Beep codes are a result of diagnostics (a self test) run on the system motherboard and are run before Windows starts so any beeps you hear before Windows starts to load have nothing to do with Windows.
Each motherboard has on board a program (Basic Input Output System) that runs various usually quick and simple diagnostic tests - mostly on the system hardware: is RAM detected, is a video device detected, is a keyboard detected, etc. and any failed test will result in a series of beeps that can be decoded by figuring out the maker of the BIOS.
Usually one short beep indicates the tests were successful and the system is then ready to latch onto the storage device (hard drive, SSD, etc.) find an operating system and initiate the loading of the OS.
You can make an effort to describe the beeps like this:
one short, two long
three short, one long
something else you will describe
Then with a Google search you might be able to find out what they mean:
Click this link
Sometimes these failures can be resolved by making sure the system is not connected to power (battery removed) and reseating various components or cables that may have developed a marginal connection - carefully remove and reinstall RAM, remove and reinstall the video card, etc.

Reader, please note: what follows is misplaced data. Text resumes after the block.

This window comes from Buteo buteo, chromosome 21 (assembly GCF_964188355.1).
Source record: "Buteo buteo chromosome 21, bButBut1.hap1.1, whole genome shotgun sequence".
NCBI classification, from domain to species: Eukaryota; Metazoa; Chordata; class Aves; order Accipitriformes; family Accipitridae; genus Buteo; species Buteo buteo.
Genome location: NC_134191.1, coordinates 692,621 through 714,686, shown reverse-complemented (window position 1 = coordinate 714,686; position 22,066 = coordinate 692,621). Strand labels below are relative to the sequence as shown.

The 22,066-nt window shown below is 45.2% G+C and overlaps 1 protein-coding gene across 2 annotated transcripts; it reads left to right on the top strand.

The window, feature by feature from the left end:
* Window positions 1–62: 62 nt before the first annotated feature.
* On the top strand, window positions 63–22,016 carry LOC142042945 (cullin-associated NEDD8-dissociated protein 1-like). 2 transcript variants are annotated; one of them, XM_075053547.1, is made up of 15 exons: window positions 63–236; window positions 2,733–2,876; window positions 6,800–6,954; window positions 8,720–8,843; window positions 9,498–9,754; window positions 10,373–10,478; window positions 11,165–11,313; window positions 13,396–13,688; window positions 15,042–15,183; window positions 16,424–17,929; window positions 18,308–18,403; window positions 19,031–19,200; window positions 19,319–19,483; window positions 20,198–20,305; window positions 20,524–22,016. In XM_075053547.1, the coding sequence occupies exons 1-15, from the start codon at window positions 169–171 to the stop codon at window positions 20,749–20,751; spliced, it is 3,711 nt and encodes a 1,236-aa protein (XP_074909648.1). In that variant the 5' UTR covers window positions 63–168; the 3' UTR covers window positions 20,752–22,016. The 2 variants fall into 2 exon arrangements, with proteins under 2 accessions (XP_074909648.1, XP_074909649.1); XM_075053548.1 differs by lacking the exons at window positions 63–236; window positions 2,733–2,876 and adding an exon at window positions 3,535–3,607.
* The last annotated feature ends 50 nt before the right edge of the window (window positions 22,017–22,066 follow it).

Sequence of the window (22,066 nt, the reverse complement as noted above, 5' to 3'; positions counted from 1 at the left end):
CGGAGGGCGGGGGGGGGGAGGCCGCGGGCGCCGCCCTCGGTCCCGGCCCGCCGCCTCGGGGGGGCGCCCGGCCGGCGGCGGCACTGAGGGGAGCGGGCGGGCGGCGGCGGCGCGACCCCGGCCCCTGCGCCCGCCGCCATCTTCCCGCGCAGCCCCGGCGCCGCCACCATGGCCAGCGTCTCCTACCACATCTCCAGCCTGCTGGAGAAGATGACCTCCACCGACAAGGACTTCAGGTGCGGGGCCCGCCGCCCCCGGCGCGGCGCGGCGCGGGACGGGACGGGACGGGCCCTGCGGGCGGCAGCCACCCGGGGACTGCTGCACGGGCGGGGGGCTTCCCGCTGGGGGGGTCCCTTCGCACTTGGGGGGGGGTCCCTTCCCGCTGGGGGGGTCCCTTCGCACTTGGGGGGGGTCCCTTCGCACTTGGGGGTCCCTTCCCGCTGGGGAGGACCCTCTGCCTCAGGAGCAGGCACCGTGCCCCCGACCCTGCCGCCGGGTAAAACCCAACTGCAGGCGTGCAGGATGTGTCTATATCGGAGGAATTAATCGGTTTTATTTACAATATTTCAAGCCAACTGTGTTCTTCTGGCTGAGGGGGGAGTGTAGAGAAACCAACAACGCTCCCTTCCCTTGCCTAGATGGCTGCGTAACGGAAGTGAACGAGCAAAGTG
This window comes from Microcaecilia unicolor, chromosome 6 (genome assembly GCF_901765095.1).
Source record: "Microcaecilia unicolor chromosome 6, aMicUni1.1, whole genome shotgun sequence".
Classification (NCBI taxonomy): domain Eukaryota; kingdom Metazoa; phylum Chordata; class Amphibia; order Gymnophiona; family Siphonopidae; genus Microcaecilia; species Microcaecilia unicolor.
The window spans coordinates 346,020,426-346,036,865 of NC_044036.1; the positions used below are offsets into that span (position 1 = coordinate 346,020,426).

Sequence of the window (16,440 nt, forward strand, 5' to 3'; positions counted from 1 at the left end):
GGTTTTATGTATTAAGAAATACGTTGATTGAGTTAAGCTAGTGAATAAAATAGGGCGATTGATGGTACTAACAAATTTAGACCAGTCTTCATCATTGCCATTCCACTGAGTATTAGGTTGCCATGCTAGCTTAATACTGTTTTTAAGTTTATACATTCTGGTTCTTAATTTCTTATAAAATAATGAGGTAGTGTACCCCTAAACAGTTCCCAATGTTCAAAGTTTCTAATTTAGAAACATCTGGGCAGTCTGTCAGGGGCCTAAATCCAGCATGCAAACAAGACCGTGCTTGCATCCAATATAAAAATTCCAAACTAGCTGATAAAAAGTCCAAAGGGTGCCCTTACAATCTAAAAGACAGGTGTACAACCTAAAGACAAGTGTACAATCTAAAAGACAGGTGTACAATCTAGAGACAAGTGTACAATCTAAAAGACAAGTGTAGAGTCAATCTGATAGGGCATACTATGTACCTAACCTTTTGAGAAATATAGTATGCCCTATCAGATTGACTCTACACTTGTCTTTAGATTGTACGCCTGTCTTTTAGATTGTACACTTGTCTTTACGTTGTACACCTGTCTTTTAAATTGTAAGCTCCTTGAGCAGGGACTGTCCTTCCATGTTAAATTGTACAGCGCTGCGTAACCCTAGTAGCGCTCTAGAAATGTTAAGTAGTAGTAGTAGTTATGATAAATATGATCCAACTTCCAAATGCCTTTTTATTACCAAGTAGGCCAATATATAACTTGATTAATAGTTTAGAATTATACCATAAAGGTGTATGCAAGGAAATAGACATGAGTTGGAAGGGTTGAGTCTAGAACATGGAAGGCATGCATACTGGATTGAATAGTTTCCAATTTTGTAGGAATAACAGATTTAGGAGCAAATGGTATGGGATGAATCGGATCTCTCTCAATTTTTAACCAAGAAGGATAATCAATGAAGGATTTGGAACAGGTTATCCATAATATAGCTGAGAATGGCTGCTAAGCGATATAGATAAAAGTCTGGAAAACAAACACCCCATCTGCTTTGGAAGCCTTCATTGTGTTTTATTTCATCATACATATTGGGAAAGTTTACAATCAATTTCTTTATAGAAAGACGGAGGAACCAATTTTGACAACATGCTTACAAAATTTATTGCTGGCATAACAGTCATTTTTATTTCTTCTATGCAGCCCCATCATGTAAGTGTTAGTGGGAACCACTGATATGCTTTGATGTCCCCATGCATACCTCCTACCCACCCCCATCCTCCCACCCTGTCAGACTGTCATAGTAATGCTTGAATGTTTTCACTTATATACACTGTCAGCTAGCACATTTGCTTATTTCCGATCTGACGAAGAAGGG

Messages like "Nvidia graphics driver has recovered from failure" could be a failure of the graphics device, a marginal connection in a slot, an out of date video driver or something else.
If you want the best advice you can start by providing more information about your system (assuming it boots eventually):
What is your system make and model or is it something assembled from separately purchased components?
If the system is a Dell what is the Service Tag Number?
If the system is an HP what is the serial number?
Click Start, Run and in the box enter:
Click OK, and when the System Summary info appears, click Edit, Select All (Ctrl-A), Copy (Ctrl-C) and then paste (Ctrl-V) the information back here in your next reply.
For video device and driver information, expand the Components, click Display, click Edit, Select All, Copy and then paste the information back here.
There will be some personal information (like System Name and User Name), and whatever appears to be private information to you, just delete it from the pasted information.
If your system is crashing with a Blue Screen of Death (BSOD) you need to configure the system to generate crash dump files which can be analyzed.
Here's how to do that:
On your Desktop right click Computer, Properties, Advanced system settings and make it look like this:
There is no need to create the Minidump folder as Windows will create one if it needs to.
Then click OK enough times to close all the dialog boxes and restart your system for the changes to take effect. After rebooting you can go back and check the settings again to be sure the adjustments "stick".
Edited by joseibarra, 02 November 2017 - 07:42 AM.